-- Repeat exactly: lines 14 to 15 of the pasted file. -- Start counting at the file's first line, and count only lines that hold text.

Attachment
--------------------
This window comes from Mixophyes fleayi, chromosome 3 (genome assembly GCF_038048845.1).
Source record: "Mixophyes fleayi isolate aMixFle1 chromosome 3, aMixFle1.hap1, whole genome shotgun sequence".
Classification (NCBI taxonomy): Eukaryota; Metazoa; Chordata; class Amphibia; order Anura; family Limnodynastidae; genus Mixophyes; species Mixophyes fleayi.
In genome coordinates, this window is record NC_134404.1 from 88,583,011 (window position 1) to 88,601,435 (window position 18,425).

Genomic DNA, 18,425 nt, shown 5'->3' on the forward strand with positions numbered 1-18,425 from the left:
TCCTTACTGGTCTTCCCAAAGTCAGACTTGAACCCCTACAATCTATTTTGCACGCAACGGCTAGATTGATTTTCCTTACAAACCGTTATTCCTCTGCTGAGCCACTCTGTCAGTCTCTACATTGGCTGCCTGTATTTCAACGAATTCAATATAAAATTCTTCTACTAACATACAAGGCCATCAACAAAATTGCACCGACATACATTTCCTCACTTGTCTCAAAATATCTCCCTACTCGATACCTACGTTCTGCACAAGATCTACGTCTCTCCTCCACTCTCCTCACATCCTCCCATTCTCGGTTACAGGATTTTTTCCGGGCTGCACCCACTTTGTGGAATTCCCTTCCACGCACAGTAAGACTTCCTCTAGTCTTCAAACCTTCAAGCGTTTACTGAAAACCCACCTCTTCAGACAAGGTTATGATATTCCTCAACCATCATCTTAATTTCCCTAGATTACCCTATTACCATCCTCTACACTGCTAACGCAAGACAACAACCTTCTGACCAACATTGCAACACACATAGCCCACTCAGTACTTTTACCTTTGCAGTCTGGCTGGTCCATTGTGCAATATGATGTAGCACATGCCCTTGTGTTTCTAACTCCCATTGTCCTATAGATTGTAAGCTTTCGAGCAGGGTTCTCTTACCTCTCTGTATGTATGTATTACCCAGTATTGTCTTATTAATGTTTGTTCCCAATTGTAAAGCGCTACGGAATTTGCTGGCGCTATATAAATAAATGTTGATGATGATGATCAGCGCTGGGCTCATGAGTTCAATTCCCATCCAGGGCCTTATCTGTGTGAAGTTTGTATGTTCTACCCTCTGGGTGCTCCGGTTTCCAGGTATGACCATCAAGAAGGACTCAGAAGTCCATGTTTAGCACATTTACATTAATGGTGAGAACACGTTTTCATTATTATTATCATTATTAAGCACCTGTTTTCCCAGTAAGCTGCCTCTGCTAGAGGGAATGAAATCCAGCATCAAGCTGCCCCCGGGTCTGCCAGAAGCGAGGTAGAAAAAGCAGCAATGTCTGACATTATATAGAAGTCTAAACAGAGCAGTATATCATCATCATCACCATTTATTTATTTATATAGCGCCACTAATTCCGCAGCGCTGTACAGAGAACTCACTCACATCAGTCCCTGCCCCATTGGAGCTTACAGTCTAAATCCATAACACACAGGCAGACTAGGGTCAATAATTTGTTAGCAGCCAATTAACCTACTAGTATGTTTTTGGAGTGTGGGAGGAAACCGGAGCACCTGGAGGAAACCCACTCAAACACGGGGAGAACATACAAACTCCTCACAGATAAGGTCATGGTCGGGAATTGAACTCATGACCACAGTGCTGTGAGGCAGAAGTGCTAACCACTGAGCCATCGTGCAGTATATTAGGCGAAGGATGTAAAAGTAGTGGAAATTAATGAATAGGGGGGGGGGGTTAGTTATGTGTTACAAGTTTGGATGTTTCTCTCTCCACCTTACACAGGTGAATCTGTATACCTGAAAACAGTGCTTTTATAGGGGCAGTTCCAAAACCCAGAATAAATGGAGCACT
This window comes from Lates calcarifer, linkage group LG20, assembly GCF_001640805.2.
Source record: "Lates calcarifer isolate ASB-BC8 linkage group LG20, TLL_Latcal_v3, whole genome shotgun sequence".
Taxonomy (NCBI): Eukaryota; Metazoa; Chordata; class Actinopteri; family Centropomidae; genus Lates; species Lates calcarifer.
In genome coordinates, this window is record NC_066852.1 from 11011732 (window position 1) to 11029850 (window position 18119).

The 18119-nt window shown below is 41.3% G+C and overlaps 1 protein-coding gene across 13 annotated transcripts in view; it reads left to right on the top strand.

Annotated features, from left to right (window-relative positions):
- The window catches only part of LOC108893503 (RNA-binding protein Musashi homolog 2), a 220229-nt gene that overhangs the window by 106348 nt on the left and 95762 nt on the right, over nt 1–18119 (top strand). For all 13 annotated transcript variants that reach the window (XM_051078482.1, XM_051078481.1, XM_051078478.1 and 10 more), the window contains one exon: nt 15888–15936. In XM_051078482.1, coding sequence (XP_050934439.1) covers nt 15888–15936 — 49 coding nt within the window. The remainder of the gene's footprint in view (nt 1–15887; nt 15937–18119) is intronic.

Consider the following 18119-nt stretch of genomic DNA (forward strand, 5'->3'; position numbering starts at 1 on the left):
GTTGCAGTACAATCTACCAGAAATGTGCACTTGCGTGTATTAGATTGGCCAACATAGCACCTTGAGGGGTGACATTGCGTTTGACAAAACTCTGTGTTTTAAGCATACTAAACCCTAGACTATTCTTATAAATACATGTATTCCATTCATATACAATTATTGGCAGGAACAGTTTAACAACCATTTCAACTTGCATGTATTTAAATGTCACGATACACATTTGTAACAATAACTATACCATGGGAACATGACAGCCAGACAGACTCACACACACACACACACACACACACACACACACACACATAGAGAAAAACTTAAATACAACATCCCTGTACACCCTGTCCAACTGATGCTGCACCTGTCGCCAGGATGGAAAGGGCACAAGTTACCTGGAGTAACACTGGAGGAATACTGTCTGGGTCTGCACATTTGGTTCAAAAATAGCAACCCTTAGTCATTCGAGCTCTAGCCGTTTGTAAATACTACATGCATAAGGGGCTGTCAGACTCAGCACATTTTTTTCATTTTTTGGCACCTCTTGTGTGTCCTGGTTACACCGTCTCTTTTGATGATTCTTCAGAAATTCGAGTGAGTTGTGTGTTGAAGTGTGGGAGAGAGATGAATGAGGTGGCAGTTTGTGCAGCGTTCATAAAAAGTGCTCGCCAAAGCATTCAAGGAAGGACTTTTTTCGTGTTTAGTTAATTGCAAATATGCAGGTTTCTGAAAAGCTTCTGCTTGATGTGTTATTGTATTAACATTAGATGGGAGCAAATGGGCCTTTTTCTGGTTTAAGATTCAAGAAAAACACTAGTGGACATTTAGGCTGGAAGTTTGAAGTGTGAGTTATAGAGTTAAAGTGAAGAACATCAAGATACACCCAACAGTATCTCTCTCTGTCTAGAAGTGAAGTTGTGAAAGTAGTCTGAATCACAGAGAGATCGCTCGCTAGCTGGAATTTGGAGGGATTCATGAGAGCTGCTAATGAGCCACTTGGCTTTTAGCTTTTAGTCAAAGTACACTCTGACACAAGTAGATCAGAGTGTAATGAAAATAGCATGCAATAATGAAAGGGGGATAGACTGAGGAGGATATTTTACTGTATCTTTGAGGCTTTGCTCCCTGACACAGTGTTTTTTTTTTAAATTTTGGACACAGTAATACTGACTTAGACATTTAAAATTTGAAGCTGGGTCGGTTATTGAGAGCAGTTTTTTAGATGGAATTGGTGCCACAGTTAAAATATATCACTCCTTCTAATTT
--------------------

Consider the following 18119-nt stretch of genomic DNA (forward strand, 5'->3'; position numbering starts at 1 on the left):
GTTGCAGTACAATCTACCAGAAATGTGCACTTGCGTGTATTAGATTGGCCAACATAGCACCTTGAGGGGTGACATTGCGTTTGACAAAACTCTGTGTTTTAAGCATACTAAACCCTAGACTATTCTTATAAATACATGTATTCCATTCATATACAATTATTGGCAGGAACAGTTTAACAACCATTTCAACTTGCATGTATTTAAATGTCACGATACACATTTGTAACAATAACTATACCATGGGAACATGACAGCCAGACAGACTCACACACACACACACACACACACACACACACACACACATAGAGAAAAACTTAAATACAACATCCCTGTACACCCTGTCCAACTGATGCTGCACCTGTCGCCAGGATGGAAAGGGCACAAGTTACCTGGAGTAACACTGGAGGAATACTGTCTGGGTCTGCACATTTGGTTCAAAAATAGCAACCCTTAGTCATTCGAGCTCTAGCCGTTTGTAAATACTACATGCATAAGGGGCTGTCAGACTCAGCACATTTTTTTCATTTTTTGGCACCTCTTGTGTGTCCTGGTTACACCGTCTCTTTTGATGATTCTTCAGAAATTCGAGTGAGTTGTGTGTTGAAGTGTGGGAGAGAGATGAATGAGGTGGCAGTTTGTGCAGCGTTCATAAAAAGTGCTCGCCAAAGCATTCAAGGAAGGACTTTTTTCGTGTTTAGTTAATTGCAAATATGCAGGTTTCTGAAAAGCTTCTGCTTGATGTGTTATTGTATTAACATTAGATGGGAGCAAATGGGCCTTTTTCTGGTTTAAGATTCAAGAAAAACACTAGTGGACATTTAGGCTGGAAGTTTGAAGTGTGAGTTATAGAGTTAAAGTGAAGAACATCAAGATACACCCAACAGTATCTCTCTCTGTCTAGAAGTGAAGTTGTGAAAGTAGTCTGAATCACAGAGAGATCGCTCGCTAGCTGGAATTTGGAGGGATTCATGAGAGCTGCTAATGAGCCACTTGGCTTTTAGCTTTTAGTCAAAGTACACTCTGACACAAGTAGATCAGAGTGTAATGAAAATAGCATGCAATAATGAAAGGGGGATAGACTGAGGAGGATATTTTACTGTATCTTTGAGGCTTTGCTCCCTGACACAGTGTTTTTTTTTTAAATTTTGGACACAGTAATACTGACTTAGACATTTAAAATTTGAAGCTGGGTCGGTTATTGAGAGCAGTTTTTTAGATGGAATTGGTGCCACAGTTAAAATATATCACTCCTTCTAATTT